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French government bans English tech jargon for gamers

French officials on Monday continued their centuries-long battle to preserve the purity of the language, overhauling the rules on using English video game jargon.

French government bans English tech jargon for gamers
A young gamer plays Xbox during the Paris Games Week exhibition at the Porte de Versailles exhibition centre in Paris. (Photo by Thomas SAMSON / AFP)

While some expressions find obvious translations – “pro-gamer” becomes “joueur professionnel” – others seem a more strained, as “streamer” is transformed into “joueur-animateur en direct”.

The culture ministry, which is involved in the process, told AFP the video game sector was rife with anglicisms that could act as “a barrier to understanding” for non-gamers.

France regularly issues dire warnings of the debasement of its language from across the Channel, or more recently the Atlantic.

Centuries-old language watchdog the Academie Française warned in February of a “degradation that must not be seen as inevitable”.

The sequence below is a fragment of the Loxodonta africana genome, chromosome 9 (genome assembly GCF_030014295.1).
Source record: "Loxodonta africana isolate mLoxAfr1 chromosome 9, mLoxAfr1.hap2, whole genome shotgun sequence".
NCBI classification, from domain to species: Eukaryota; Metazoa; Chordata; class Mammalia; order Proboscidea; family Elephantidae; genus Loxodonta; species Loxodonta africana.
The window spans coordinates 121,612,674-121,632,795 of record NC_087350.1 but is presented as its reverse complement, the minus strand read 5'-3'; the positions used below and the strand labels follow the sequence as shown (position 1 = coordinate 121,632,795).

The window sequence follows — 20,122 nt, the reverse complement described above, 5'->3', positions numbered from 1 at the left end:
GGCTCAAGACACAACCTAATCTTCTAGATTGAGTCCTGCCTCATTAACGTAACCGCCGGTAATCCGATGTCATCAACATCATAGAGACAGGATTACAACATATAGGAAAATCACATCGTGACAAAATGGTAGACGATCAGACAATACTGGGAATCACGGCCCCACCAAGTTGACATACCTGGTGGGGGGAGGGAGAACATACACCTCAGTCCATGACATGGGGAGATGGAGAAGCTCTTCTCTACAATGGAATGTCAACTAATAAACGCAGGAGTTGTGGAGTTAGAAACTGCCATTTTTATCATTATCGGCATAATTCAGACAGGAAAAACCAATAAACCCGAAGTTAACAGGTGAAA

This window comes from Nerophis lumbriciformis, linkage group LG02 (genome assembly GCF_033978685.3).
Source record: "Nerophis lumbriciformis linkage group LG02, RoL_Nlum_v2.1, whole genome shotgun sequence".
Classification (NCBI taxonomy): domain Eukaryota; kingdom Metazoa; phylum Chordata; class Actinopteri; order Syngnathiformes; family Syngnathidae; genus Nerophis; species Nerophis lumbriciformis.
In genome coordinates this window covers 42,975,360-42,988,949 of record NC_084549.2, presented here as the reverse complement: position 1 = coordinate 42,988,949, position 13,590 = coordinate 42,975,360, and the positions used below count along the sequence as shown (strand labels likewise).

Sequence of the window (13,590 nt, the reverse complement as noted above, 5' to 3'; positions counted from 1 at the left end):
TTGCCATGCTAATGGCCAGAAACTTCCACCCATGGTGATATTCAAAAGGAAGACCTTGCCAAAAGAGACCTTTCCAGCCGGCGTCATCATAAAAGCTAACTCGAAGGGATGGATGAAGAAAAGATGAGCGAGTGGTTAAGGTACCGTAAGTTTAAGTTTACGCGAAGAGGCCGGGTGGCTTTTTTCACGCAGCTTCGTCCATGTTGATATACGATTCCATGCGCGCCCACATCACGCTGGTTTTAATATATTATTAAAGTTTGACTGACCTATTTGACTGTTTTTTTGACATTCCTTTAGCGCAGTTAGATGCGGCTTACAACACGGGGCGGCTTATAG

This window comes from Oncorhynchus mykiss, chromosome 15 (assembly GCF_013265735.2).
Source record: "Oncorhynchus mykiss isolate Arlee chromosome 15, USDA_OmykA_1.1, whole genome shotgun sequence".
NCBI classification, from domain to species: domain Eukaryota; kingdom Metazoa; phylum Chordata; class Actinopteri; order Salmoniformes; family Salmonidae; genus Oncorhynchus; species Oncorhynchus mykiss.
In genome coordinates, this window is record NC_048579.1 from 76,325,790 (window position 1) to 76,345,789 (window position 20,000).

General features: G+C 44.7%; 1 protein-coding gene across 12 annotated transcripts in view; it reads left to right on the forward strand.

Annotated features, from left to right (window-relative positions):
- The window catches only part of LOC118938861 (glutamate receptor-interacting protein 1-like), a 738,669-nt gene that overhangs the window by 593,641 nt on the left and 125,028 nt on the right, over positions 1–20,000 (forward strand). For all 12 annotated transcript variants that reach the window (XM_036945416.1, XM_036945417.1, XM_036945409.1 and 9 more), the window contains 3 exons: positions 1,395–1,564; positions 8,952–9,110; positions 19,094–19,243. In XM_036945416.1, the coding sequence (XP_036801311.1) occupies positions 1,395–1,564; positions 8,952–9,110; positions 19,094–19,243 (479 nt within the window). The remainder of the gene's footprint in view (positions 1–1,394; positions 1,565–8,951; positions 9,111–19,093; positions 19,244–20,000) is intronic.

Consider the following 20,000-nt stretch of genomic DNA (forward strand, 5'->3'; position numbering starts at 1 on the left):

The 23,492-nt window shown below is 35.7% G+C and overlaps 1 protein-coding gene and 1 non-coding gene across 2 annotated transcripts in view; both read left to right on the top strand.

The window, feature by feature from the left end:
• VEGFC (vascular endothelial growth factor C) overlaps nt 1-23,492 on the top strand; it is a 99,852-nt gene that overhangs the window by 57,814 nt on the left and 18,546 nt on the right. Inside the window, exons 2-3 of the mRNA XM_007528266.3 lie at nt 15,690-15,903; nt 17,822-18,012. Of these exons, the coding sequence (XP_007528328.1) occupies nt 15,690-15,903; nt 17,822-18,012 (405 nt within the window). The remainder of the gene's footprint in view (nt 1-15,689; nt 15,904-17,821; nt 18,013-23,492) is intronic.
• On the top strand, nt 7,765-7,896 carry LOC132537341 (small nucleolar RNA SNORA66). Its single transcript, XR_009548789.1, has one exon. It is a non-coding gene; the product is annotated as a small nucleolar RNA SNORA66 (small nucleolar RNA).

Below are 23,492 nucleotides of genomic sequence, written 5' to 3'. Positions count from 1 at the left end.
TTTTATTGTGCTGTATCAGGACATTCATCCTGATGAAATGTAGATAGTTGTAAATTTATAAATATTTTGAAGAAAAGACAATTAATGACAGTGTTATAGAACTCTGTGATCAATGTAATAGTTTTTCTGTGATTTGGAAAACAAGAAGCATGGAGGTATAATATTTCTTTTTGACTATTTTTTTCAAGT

It highlighted terms including train operator SNCF’s brand “Ouigo” (pronounced “we go”) along with straightforward imports like “big data” and “drive-in”.

However, despite their efforts English words and phrases are rife in everyday chat in France, particularly when in tech and social media settings.

The Academie française’s regular efforts to introduce new French terms are often met with indifference or ridicule – the most notorious example being when they tried to replace le wifi with l’access sans fil à internet (wireless access to the internet). It did not catch on. 

READ ALSO 5 things to know about the Academie française

Monday’s changes were issued in the Journal officiel, making them binding on government workers.

Among several terms to be given official French alternatives were “cloud gaming”, which becomes “jeu video en nuage”, and “eSports”, which will now be translated as “jeu video de competition”.

The ministry said experts had searched video game websites and magazines to see if French terms already existed.

The overall idea, said the ministry, was to allow the population to communicate more easily.

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